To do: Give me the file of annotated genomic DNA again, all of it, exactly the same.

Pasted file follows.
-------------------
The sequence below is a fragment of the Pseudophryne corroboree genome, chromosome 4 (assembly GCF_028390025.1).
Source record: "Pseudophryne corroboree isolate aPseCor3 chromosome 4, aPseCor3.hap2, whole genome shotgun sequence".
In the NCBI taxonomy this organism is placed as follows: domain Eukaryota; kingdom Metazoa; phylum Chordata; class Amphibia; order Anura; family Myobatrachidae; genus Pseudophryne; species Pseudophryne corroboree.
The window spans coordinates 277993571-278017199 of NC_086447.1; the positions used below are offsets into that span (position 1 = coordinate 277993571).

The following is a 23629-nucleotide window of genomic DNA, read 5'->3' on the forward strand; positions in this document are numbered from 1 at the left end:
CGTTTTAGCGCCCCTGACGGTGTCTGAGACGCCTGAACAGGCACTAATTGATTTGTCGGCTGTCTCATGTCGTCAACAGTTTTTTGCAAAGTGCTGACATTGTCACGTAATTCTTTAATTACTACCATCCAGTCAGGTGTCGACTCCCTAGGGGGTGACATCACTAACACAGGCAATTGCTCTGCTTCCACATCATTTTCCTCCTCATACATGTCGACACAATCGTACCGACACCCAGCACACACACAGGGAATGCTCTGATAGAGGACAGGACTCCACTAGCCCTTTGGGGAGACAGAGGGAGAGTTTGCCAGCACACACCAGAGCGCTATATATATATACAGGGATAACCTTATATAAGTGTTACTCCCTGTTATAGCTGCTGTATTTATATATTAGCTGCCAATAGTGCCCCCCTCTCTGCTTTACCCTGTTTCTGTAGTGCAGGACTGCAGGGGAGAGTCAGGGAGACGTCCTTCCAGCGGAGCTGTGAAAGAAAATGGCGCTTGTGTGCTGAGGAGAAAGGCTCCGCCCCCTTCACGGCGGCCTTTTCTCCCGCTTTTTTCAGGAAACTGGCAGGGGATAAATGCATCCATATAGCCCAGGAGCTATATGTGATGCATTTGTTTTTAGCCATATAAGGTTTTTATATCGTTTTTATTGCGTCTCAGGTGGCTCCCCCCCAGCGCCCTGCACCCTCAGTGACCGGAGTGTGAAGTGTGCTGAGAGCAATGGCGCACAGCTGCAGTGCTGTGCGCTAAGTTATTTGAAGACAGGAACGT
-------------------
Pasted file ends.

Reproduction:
The sequence below is a fragment of the Pseudophryne corroboree genome, chromosome 4 (assembly GCF_028390025.1).
Source record: "Pseudophryne corroboree isolate aPseCor3 chromosome 4, aPseCor3.hap2, whole genome shotgun sequence".
In the NCBI taxonomy this organism is placed as follows: domain Eukaryota; kingdom Metazoa; phylum Chordata; class Amphibia; order Anura; family Myobatrachidae; genus Pseudophryne; species Pseudophryne corroboree.
The window spans coordinates 277993571-278017199 of NC_086447.1; the positions used below are offsets into that span (position 1 = coordinate 277993571).

The following is a 23629-nucleotide window of genomic DNA, read 5'->3' on the forward strand; positions in this document are numbered from 1 at the left end:
CGTTTTAGCGCCCCTGACGGTGTCTGAGACGCCTGAACAGGCACTAATTGATTTGTCGGCTGTCTCATGTCGTCAACAGTTTTTTGCAAAGTGCTGACATTGTCACGTAATTCTTTAATTACTACCATCCAGTCAGGTGTCGACTCCCTAGGGGGTGACATCACTAACACAGGCAATTGCTCTGCTTCCACATCATTTTCCTCCTCATACATGTCGACACAATCGTACCGACACCCAGCACACACACAGGGAATGCTCTGATAGAGGACAGGACTCCACTAGCCCTTTGGGGAGACAGAGGGAGAGTTTGCCAGCACACACCAGAGCGCTATATATATATACAGGGATAACCTTATATAAGTGTTACTCCCTGTTATAGCTGCTGTATTTATATATTAGCTGCCAATAGTGCCCCCCTCTCTGCTTTACCCTGTTTCTGTAGTGCAGGACTGCAGGGGAGAGTCAGGGAGACGTCCTTCCAGCGGAGCTGTGAAAGAAAATGGCGCTTGTGTGCTGAGGAGAAAGGCTCCGCCCCCTTCACGGCGGCCTTTTCTCCCGCTTTTTTCAGGAAACTGGCAGGGGATAAATGCATCCATATAGCCCAGGAGCTATATGTGATGCATTTGTTTTTAGCCATATAAGGTTTTTATATCGTTTTTATTGCGTCTCAGGTGGCTCCCCCCCAGCGCCCTGCACCCTCAGTGACCGGAGTGTGAAGTGTGCTGAGAGCAATGGCGCACAGCTGCAGTGCTGTGCGCTAAGTTATTTGAAGACAGGAACGT